One is constantly reading or listening to the loud declarations of eternal friendship – blood-brotherhood in so many words – of our Australian federal politicians and their US counterparts, including military leaders, generals and so forth. But what is the truth to these vows of undying promises to be all the way with the US of A? Where can we determine the hollowness to these protestations (leading inevitably to our engagement in the imperial wars of that great and powerful friend in parts of the world which have little importance to us – certainly do not threaten us – or else our rolling over to the establishment of US bases on our sovereign soil, or forcing such on our PNG neighbour).
Two-and-a-half years ago I was in the south-east US, in New Orleans, and visited the National World War II Museum. I understand that nations like to use such memorials and the displays they mount within to tell their own story – yet, nonetheless, I expected to see some significant display within the War in the Pacific devoted to Australia’s part in hosting General Douglas M and those troops which managed to escape the Imperial Japanese invasion of The Philippines and the final push back through New Guinea and on up through the western edges of the Pacific towards Japan. I can’t say that I saw much at all – footnote references only.
During many years living in western Japan I visited the Memorial Museum to the Second World War on Etajima (the old Imperial Naval Academy); the Memorial to the Tokko-Tai (which in English, the Special Air Forces, became the Kamikaze) just above Kagoshima-city; the island base in Yamaguchi-ken to the young men (boys in many cases) who sacrificed their lives as living bombs, screwed down into one-man projectiles they steered into shipping; the memorials to the battle of Okinawa on the southern edge of the main island; and to the Yasukuni Shrine in Tokyo which arouses national protests from Korea and China each time a Japanese PM enters its precincts. Within the precincts, though, is a quite moving museum – not too dissimilar to the Australian War Memorial (though minus all the noise introduced in recent times by Brendan Nelson). I have also visited quite a number of the sites around Japan where Australian PoWs were used as slave labour – and in some cases terribly abused and murdered – now transformed into memorials of peace. In the far western Honshu region where I lived I once stood in a forest of memorial headstones commemorating locals in the Imperial Navy who died during the battles of the Coral Sea – I read Guadalcanal on headstone after headstone. And in Shimonoseki at a Shrine, a similar field of headstones commemorating forces killed by foreigners in their attack on the city at the Straits in the early 1860s and which formed the model/basis for the establishment of Yasukuni Shrine in Tokyo by the Emperor Meiji in 1869.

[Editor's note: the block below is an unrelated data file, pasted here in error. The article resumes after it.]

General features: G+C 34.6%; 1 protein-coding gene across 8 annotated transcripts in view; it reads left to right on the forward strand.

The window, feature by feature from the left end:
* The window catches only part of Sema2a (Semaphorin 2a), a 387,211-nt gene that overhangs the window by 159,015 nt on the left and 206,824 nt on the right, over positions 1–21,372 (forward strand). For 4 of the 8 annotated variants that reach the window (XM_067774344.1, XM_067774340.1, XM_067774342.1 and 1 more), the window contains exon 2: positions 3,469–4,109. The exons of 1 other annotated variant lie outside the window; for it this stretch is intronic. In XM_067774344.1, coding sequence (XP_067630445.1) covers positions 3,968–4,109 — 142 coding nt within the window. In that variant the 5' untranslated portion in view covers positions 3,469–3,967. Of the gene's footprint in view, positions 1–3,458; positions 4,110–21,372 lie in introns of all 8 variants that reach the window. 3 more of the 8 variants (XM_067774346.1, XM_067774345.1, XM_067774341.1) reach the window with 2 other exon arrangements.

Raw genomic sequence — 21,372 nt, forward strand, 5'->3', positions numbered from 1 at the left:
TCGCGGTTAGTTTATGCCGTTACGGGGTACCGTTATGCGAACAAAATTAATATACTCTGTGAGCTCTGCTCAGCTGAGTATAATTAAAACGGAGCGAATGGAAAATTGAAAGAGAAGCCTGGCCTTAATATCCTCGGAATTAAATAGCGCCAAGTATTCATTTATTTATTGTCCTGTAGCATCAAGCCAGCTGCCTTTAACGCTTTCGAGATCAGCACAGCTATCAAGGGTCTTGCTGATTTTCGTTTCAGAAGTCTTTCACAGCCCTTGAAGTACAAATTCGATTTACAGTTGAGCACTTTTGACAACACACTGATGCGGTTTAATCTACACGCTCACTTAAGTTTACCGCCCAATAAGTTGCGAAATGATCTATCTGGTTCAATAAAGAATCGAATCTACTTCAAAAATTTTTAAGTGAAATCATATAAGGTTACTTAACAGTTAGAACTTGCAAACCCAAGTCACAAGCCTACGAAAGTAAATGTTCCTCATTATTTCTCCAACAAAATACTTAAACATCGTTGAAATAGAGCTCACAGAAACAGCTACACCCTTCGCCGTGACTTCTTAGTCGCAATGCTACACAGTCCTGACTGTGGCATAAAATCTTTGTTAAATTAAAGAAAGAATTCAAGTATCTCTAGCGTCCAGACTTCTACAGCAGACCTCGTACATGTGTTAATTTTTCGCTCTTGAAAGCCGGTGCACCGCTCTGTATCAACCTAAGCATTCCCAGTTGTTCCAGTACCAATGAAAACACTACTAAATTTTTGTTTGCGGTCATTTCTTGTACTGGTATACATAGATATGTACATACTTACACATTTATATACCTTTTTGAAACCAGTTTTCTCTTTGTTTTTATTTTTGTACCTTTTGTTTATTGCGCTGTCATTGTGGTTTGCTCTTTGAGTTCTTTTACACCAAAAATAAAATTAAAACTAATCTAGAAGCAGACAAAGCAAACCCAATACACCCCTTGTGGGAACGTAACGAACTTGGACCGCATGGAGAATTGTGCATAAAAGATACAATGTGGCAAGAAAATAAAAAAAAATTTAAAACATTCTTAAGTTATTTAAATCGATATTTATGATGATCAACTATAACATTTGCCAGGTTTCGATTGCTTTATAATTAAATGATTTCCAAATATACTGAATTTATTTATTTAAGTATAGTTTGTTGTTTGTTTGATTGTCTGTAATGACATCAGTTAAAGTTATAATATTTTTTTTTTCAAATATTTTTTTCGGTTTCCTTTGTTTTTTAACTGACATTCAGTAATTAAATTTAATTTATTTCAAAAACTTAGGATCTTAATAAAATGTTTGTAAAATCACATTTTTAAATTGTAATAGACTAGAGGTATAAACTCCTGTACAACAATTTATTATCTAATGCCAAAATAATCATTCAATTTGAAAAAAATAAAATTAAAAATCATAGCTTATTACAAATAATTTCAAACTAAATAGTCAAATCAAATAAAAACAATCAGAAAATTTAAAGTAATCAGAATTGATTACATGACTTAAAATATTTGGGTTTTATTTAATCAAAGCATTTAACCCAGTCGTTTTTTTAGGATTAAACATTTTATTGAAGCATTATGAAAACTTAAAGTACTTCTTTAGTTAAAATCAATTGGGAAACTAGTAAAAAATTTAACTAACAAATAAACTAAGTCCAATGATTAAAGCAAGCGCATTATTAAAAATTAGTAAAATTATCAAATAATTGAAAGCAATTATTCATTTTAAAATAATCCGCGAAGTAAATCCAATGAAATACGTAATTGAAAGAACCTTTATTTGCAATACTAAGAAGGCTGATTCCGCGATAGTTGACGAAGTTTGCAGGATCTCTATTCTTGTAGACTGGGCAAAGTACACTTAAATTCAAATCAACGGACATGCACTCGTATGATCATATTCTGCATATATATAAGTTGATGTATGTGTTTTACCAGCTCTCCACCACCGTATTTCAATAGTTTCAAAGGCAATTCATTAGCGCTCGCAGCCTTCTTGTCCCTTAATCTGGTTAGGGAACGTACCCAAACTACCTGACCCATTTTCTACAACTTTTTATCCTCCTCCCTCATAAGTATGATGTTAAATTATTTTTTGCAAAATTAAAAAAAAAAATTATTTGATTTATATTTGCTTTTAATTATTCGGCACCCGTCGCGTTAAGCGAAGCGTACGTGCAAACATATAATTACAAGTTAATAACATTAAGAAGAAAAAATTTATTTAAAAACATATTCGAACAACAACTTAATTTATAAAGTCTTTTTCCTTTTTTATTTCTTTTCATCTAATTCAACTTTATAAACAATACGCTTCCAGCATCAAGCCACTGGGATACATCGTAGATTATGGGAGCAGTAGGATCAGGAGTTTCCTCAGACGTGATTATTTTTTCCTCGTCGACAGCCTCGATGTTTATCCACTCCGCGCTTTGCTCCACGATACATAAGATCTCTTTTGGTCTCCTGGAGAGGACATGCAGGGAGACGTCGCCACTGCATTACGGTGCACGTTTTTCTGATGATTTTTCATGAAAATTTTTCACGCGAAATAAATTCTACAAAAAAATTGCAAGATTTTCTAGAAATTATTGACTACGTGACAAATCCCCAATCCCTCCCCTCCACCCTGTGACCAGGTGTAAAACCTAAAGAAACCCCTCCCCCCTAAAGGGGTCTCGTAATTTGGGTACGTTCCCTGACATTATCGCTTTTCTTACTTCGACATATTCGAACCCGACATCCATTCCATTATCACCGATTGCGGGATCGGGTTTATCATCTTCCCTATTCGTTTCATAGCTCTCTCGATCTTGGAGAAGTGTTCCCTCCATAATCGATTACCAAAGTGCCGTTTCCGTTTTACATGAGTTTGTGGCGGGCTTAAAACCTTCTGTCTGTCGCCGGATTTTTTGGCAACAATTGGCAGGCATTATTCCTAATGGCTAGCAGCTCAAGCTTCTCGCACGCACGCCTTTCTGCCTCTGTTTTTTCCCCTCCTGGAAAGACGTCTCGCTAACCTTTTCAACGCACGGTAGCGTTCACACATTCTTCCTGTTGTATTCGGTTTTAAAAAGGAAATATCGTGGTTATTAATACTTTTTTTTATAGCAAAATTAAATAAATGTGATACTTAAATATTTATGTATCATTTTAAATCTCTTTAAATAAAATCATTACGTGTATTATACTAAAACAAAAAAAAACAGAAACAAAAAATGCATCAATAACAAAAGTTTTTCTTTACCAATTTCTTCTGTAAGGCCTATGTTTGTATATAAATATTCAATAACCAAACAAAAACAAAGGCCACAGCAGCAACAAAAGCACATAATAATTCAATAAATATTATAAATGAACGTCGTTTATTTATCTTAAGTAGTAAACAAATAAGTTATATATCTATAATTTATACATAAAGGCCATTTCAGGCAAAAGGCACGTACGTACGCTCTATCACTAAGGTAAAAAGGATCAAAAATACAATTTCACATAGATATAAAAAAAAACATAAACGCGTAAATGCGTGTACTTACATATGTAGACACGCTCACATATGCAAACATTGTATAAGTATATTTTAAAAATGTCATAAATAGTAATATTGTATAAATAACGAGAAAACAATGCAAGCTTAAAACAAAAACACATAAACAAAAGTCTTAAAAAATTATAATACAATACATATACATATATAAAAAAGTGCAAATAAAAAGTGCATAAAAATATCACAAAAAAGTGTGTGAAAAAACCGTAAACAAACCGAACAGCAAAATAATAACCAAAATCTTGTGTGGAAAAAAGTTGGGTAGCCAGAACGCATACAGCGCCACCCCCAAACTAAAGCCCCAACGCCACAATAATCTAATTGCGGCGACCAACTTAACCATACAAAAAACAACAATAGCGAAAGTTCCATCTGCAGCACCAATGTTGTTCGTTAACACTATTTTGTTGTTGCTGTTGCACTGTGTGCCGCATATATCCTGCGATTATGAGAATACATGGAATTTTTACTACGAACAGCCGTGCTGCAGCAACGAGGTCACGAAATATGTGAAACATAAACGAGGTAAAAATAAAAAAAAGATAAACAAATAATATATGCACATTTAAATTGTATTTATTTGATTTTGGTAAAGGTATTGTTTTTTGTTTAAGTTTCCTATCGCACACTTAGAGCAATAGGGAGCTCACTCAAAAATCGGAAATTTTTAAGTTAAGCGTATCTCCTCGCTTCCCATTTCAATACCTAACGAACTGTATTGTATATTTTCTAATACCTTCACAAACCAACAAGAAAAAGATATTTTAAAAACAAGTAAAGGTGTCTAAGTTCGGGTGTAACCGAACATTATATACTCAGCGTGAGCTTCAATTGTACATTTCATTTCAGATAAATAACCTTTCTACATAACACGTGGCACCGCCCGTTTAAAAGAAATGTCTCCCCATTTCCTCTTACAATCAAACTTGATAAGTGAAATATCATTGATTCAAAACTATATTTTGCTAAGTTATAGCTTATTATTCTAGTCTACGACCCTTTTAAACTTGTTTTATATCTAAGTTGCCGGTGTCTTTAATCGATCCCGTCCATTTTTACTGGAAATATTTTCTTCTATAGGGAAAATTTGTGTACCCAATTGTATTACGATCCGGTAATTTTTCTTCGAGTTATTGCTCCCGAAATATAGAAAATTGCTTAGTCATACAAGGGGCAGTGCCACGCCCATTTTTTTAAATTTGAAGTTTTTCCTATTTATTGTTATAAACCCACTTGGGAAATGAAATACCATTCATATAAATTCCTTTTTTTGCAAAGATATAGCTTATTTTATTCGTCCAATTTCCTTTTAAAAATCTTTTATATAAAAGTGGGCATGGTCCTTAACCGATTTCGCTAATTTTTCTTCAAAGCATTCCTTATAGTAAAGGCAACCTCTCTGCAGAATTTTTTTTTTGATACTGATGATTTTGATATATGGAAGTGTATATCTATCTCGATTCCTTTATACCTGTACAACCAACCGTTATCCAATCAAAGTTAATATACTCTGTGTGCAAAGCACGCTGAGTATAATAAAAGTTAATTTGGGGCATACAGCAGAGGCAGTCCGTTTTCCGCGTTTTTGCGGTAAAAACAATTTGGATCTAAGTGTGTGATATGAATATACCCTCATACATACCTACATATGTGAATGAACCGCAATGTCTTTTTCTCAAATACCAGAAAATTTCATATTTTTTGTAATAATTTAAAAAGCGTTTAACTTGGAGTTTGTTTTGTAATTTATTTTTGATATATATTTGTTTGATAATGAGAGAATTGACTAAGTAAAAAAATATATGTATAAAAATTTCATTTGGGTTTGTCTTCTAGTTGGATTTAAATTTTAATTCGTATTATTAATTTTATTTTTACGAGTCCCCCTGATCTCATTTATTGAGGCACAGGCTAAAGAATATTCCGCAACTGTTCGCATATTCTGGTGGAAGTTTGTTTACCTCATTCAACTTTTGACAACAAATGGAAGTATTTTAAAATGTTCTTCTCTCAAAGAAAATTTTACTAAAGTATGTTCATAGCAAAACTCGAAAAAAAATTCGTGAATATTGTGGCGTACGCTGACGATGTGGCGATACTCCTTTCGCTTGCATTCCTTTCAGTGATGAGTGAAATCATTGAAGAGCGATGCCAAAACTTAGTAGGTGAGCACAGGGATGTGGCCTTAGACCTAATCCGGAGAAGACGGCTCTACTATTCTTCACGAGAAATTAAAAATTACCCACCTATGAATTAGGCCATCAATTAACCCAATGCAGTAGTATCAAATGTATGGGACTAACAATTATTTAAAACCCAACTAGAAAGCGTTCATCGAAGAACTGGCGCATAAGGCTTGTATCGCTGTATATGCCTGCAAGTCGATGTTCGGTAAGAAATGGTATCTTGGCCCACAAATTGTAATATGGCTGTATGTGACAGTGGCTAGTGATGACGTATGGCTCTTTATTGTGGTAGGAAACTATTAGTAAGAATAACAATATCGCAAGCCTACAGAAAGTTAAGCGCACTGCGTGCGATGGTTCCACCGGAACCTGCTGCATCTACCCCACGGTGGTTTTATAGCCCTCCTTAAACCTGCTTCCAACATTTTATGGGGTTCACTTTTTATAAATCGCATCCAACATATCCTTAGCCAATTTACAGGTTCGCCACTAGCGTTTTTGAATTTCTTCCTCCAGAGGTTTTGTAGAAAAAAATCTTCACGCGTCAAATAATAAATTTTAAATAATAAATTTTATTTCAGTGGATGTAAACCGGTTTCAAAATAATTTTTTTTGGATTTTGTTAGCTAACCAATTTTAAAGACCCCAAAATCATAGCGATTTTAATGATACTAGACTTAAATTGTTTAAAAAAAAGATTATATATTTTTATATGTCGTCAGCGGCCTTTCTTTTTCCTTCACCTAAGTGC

I am in receipt of regular National World War II Museum e-newsletters. And just recently a notice for a 10-day tour in mid-March next year “Victory in the Pacific”. Hmm, I thought – I wonder if Australia will get a guernsey – and I read the attachment. The only mention I could find of Australia was that one of the accompanying historians had had articles published widely and reference was made to the Australian War Memorial as one of those places. But why is Australia not even a footnote to Victory in the Pacific? (I’d be interested in some kind of proper explanation.)
Jim Kable was born in 1949 and is a retired teacher of English, History, ESL/EAL and Japanese – with time in Europe and a lengthy time till his retirement in western Japan. He is not an expert – but he thinks deeply and is informed by wide reading and travelling. Hypocrisy, hubris and hate, especially from politicians and church leaders, tend to draw his disapproval, even ire.